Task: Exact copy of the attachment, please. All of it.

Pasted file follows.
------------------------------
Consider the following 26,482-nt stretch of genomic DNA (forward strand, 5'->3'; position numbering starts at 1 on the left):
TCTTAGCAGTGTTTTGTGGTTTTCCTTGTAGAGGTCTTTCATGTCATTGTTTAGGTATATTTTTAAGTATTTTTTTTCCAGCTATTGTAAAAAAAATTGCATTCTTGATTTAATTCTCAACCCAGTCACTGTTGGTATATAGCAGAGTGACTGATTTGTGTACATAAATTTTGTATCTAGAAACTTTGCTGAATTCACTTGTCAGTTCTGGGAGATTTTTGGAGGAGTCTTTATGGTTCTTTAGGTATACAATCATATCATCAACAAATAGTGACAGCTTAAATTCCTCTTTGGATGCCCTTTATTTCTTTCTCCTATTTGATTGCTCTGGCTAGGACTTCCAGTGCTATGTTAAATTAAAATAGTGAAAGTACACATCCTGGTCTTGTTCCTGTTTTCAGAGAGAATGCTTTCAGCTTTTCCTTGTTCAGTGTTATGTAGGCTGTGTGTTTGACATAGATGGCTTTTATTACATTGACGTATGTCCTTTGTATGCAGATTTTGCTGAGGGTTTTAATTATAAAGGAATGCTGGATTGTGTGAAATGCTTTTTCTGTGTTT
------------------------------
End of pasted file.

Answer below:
Consider the following 26,482-nt stretch of genomic DNA (forward strand, 5'->3'; position numbering starts at 1 on the left):
TCTTAGCAGTGTTTTGTGGTTTTCCTTGTAGAGGTCTTTCATGTCATTGTTTAGGTATATTTTTAAGTATTTTTTTTCCAGCTATTGTAAAAAAAATTGCATTCTTGATTTAATTCTCAACCCAGTCACTGTTGGTATATAGCAGAGTGACTGATTTGTGTACATAAATTTTGTATCTAGAAACTTTGCTGAATTCACTTGTCAGTTCTGGGAGATTTTTGGAGGAGTCTTTATGGTTCTTTAGGTATACAATCATATCATCAACAAATAGTGACAGCTTAAATTCCTCTTTGGATGCCCTTTATTTCTTTCTCCTATTTGATTGCTCTGGCTAGGACTTCCAGTGCTATGTTAAATTAAAATAGTGAAAGTACACATCCTGGTCTTGTTCCTGTTTTCAGAGAGAATGCTTTCAGCTTTTCCTTGTTCAGTGTTATGTAGGCTGTGTGTTTGACATAGATGGCTTTTATTACATTGACGTATGTCCTTTGTATGCAGATTTTGCTGAGGGTTTTAATTATAAAGGAATGCTGGATTGTGTGAAATGCTTTTTCTGTGTTT